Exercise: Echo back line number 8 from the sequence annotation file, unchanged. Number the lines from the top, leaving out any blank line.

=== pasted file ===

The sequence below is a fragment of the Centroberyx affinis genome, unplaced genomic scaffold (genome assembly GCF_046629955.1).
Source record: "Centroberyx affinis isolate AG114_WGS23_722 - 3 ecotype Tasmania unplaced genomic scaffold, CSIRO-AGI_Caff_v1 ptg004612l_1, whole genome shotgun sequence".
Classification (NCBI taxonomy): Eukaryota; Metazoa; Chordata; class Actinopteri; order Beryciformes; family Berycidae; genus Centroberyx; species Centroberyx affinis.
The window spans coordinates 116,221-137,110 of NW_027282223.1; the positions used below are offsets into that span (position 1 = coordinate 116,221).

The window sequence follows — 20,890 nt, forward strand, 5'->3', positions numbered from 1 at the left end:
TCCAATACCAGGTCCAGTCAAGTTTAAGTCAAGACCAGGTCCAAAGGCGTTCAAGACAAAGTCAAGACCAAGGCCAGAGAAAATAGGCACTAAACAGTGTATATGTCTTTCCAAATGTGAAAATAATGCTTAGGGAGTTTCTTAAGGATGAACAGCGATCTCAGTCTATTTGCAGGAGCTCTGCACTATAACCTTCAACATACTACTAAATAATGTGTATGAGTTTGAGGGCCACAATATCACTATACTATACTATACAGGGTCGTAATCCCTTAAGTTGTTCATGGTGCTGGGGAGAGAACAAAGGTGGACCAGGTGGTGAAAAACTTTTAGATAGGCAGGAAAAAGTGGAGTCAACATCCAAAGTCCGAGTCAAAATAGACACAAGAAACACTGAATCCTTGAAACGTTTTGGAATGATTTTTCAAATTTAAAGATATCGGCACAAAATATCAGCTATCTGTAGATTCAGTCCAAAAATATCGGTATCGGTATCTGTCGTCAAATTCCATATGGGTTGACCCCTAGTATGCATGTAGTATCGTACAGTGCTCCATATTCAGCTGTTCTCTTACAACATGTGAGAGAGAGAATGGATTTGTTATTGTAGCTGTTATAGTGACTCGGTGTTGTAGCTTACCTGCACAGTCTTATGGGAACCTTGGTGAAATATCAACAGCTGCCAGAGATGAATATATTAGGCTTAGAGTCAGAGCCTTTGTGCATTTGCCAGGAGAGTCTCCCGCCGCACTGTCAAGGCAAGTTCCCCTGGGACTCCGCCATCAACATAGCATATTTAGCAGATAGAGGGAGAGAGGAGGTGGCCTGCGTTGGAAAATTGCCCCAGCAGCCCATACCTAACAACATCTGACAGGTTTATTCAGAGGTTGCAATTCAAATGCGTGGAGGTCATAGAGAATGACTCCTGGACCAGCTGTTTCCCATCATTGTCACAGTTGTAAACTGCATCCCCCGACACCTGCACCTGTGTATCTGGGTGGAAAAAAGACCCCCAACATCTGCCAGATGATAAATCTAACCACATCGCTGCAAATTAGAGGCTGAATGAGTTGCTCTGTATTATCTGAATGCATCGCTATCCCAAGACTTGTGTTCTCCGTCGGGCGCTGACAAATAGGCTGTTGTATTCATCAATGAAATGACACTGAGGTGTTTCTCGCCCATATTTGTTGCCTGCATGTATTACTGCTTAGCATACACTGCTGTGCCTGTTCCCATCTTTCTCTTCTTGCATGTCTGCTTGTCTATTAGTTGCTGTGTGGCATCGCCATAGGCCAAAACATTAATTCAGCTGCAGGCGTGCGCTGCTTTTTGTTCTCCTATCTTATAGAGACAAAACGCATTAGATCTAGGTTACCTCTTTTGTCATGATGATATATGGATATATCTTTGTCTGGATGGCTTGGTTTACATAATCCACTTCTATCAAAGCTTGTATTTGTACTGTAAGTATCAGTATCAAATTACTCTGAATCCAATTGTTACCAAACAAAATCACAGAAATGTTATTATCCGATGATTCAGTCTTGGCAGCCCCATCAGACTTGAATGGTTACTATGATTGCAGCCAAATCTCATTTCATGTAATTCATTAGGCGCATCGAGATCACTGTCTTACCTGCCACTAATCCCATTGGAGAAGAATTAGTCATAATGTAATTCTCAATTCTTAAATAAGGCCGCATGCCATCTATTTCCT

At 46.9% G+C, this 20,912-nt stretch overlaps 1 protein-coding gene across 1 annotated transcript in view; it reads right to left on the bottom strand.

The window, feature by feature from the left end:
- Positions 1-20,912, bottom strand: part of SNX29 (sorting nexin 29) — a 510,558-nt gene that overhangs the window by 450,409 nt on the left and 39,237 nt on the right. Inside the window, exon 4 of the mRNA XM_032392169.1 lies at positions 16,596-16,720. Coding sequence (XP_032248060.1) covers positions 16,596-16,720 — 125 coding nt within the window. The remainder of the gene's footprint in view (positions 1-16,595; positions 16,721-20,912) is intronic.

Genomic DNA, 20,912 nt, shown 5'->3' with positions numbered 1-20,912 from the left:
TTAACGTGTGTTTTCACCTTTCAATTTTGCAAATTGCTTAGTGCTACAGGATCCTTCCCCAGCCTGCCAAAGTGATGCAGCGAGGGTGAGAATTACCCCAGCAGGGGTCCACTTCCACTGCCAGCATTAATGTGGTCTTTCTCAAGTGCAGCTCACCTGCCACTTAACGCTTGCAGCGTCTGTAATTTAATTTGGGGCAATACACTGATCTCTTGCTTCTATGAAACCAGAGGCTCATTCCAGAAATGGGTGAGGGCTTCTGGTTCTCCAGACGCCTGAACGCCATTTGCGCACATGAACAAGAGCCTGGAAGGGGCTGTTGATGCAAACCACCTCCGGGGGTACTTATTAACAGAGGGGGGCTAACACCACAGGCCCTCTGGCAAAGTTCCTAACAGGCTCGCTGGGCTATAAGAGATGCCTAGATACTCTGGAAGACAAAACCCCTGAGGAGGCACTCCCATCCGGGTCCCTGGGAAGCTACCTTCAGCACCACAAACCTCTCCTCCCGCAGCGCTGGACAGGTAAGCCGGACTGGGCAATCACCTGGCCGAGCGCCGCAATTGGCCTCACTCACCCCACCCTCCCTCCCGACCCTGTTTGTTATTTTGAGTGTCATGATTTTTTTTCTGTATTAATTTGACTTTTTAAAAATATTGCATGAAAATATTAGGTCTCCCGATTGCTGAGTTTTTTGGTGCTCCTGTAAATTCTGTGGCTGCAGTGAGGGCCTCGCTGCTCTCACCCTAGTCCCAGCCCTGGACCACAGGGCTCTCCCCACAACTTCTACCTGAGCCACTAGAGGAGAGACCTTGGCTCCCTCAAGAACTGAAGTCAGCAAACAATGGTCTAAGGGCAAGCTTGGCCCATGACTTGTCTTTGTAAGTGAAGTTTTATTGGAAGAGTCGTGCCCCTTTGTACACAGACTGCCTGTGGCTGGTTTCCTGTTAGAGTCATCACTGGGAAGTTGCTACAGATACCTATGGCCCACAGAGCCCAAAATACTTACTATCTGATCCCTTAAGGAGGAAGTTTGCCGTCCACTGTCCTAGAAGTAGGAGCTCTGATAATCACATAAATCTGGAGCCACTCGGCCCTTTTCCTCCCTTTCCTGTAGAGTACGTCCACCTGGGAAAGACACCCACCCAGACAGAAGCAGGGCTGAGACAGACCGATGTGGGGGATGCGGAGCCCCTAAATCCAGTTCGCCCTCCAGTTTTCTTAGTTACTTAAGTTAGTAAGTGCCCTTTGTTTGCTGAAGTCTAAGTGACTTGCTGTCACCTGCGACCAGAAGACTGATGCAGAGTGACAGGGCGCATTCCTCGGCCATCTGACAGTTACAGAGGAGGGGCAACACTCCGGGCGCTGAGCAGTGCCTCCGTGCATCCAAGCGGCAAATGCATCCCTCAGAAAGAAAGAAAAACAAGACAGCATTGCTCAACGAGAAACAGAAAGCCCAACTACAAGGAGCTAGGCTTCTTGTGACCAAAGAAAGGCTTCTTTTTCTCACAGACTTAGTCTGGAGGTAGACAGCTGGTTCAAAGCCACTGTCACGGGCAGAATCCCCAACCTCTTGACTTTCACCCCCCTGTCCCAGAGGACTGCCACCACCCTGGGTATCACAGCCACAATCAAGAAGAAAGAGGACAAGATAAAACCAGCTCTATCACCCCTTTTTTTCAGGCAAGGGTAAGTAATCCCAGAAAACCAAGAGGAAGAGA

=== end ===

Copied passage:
The window, feature by feature from the left end: